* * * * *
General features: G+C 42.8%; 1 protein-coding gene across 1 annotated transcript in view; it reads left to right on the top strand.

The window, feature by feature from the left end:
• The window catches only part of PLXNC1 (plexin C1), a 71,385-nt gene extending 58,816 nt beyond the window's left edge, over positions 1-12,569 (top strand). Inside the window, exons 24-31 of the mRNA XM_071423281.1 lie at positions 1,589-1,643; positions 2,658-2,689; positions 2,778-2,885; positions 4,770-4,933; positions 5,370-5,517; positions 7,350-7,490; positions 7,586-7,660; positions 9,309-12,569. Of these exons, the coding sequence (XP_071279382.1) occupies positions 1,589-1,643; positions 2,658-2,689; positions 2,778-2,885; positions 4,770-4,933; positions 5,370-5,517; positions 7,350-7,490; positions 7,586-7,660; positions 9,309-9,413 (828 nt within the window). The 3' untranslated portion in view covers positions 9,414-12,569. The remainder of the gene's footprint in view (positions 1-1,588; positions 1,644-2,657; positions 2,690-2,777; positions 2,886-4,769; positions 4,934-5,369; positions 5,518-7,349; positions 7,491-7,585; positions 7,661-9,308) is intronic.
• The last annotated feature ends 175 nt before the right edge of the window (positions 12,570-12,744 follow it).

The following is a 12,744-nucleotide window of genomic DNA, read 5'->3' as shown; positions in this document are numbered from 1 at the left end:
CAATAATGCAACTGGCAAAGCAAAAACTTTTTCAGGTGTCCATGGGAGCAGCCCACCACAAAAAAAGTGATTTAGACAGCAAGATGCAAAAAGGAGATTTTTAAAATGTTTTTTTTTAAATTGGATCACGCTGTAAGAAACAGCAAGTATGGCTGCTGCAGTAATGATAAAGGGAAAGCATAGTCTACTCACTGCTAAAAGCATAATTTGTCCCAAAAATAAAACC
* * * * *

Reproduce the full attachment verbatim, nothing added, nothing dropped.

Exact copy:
General features: G+C 42.8%; 1 protein-coding gene across 1 annotated transcript in view; it reads left to right on the top strand.

The window, feature by feature from the left end:
• The window catches only part of PLXNC1 (plexin C1), a 71,385-nt gene extending 58,816 nt beyond the window's left edge, over positions 1-12,569 (top strand). Inside the window, exons 24-31 of the mRNA XM_071423281.1 lie at positions 1,589-1,643; positions 2,658-2,689; positions 2,778-2,885; positions 4,770-4,933; positions 5,370-5,517; positions 7,350-7,490; positions 7,586-7,660; positions 9,309-12,569. Of these exons, the coding sequence (XP_071279382.1) occupies positions 1,589-1,643; positions 2,658-2,689; positions 2,778-2,885; positions 4,770-4,933; positions 5,370-5,517; positions 7,350-7,490; positions 7,586-7,660; positions 9,309-9,413 (828 nt within the window). The 3' untranslated portion in view covers positions 9,414-12,569. The remainder of the gene's footprint in view (positions 1-1,588; positions 1,644-2,657; positions 2,690-2,777; positions 2,886-4,769; positions 4,934-5,369; positions 5,518-7,349; positions 7,491-7,585; positions 7,661-9,308) is intronic.
• The last annotated feature ends 175 nt before the right edge of the window (positions 12,570-12,744 follow it).

The following is a 12,744-nucleotide window of genomic DNA, read 5'->3' as shown; positions in this document are numbered from 1 at the left end:
CAATAATGCAACTGGCAAAGCAAAAACTTTTTCAGGTGTCCATGGGAGCAGCCCACCACAAAAAAAGTGATTTAGACAGCAAGATGCAAAAAGGAGATTTTTAAAATGTTTTTTTTTAAATTGGATCACGCTGTAAGAAACAGCAAGTATGGCTGCTGCAGTAATGATAAAGGGAAAGCATAGTCTACTCACTGCTAAAAGCATAATTTGTCCCAAAAATAAAACC